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Should You Be Paying Tax On Your Side Gig?

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Having an entrepreneurial spirit is a wonderful thing. And whether you have to find some supplemental income to help with the rising cost of living or you’ve found a post-pandemic hobby that’s starting to take off faster than you expected, there’s nothing wrong with having a little side gig that you choose to do alongside your full-time job.

Should you be Paying Tax on your Side Gig

For some people, having a side hustle can be a way of pursuing a passion that helps to break up the monotony of a 9-5 job, or perhaps it’s the first step toward becoming their own boss and creating a successful career. Either way, sometimes the rewards of a side gig go beyond the money received and provide a sense of pride and satisfaction because your specific skillset is in demand and making you some extra pocket money in the process.

But when that pocket money begins to increase, there’s the potential for people to unintentionally neglect their responsibility to declare the amount they make from a side gig, which can result in unexpected issues and potentially even hefty fines from HMRC.

What exactly is a side gig?

A side gig (also commonly known as a side hustle) is a job that you’re able to conduct alongside your standard full-time job. Essentially, it’s being a freelancer in a niche that pays you a little extra income outside of your main job.

While there are several reasons why someone may choose to have a side gig, people predominantly do it to pursue a creative passion or help cover their bills.

The following are all examples of a side gig that may bring in additional income:

●      Freelancing as a photographer, copywriter, designer, etc

●      Having your own online store that sells items you’ve made

●      Streaming on platforms like Twitch for some extra money

●      Tutoring others privately with music/maths/literacy lessons

●      Babysitting and dog walking in exchange for money

Should I be paying taxes on my side gig?

In a standard full-time job, your taxes are calculated and collected from your salary before you receive your payslip. This is an easy and straightforward way of paying income tax and National Insurance, as you don’t have to do anything on your side to ensure it’s paid correctly.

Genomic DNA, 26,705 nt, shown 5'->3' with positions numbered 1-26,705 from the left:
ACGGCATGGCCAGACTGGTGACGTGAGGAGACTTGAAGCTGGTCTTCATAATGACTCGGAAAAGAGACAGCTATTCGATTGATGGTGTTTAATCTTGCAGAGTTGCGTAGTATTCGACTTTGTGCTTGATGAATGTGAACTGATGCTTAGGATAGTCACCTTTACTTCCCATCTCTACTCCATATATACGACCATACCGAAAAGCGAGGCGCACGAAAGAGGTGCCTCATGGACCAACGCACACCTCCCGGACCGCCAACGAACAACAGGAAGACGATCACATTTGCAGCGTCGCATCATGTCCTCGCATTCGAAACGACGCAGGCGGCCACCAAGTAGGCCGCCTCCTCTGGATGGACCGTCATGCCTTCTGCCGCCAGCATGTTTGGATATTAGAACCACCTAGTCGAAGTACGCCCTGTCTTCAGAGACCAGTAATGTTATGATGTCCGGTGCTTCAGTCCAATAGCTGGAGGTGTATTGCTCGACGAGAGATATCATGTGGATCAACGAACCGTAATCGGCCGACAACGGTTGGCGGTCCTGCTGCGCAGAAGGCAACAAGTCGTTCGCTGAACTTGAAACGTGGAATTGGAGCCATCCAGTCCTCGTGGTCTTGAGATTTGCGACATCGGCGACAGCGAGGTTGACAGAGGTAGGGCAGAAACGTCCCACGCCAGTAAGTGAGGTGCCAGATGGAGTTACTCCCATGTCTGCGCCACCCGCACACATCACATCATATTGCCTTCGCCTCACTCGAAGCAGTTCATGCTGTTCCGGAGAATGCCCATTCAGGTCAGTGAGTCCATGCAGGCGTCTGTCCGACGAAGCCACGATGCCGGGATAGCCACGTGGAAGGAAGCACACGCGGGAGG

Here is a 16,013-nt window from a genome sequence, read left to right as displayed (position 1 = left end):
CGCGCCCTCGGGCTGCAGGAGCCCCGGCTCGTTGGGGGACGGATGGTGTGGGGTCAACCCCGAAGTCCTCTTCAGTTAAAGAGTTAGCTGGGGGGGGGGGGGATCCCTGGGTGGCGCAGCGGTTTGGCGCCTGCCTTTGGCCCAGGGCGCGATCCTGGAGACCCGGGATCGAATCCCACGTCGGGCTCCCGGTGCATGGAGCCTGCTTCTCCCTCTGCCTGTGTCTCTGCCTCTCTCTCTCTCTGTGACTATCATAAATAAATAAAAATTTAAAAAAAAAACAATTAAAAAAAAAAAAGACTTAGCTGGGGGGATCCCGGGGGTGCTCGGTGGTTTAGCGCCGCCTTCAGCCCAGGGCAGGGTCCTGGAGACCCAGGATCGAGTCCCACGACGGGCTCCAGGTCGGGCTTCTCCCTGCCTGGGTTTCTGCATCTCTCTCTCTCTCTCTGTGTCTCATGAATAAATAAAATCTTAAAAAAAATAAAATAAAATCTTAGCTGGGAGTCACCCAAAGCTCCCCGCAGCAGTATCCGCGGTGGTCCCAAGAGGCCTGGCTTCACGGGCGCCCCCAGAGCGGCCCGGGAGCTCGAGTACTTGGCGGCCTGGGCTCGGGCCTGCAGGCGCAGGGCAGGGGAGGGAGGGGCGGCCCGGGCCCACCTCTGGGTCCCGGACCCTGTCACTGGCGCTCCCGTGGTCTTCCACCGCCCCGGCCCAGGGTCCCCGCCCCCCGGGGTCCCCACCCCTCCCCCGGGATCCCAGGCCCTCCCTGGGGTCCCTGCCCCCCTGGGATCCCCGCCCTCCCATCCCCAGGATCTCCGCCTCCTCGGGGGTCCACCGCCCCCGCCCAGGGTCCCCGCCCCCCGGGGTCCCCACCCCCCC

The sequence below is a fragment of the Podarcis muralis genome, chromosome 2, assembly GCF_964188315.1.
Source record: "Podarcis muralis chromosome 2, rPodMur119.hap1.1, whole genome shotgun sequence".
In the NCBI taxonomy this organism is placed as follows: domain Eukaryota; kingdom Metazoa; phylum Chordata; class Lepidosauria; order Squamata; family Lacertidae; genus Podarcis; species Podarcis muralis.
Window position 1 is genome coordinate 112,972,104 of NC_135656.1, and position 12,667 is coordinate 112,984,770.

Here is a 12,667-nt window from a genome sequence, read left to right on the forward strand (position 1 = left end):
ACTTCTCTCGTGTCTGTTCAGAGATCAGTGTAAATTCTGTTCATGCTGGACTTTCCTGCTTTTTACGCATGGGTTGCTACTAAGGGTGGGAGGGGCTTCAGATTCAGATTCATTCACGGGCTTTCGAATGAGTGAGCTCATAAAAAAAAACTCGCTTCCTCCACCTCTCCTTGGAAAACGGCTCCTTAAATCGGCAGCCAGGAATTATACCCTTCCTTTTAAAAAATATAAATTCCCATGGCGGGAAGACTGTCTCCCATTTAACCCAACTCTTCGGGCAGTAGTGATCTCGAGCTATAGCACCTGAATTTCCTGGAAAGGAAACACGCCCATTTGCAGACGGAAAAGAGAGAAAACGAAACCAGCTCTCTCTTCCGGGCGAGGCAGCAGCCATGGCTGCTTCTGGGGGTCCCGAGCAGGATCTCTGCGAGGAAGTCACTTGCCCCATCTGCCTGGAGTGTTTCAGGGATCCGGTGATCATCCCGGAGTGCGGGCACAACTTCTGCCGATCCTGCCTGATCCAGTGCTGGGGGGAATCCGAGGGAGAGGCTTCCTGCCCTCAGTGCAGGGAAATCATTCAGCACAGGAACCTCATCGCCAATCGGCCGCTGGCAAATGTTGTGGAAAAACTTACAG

However, for side gigs, you’ll be the sole person responsible for making those tax payments. And unless your earnings are under the allocated HMRC tax-free allowance threshold, you’re expected to declare that income.

What is the tax-free allowance?

Every resident of the UK is entitled to an additional £1,000 of income that is gained outside of their regular job. In other words, if you’ve got a side gig that has brought in less than £1,000 within a tax year, then you won’t have to declare it to HMRC.

What if my side gig brings in more than the tax-free allowance?

If your side hustle has earned you over the £1,000 limit of tax-free allowance, you’re legally obliged to inform the HMRC and submit a self assessment tax return. HMRC has to be made aware of any income over this amount because your side job isn’t taxed and needs to be officially submitted.

Failing to make HMRC aware of your side gig income will result in future issues with the government that can range from significant fines, hefty late payment penalties, and additional charges that may end up costing you more than what the original tax bill would have been for your side gig’s earnings.

For these reasons and more, it’s vital to submit a Self Assessment tax return if you’ve earned over £1,000 from your side job.

What is Self Assessment?

Self Assessment is a method that HMRC uses to collect taxes from freelancers, businesses, and anyone with a side gig that brings in additional income. Individuals who conduct side gigs and earn above the tax-free allowance threshold are legally required to conduct a Self Assessment tax return.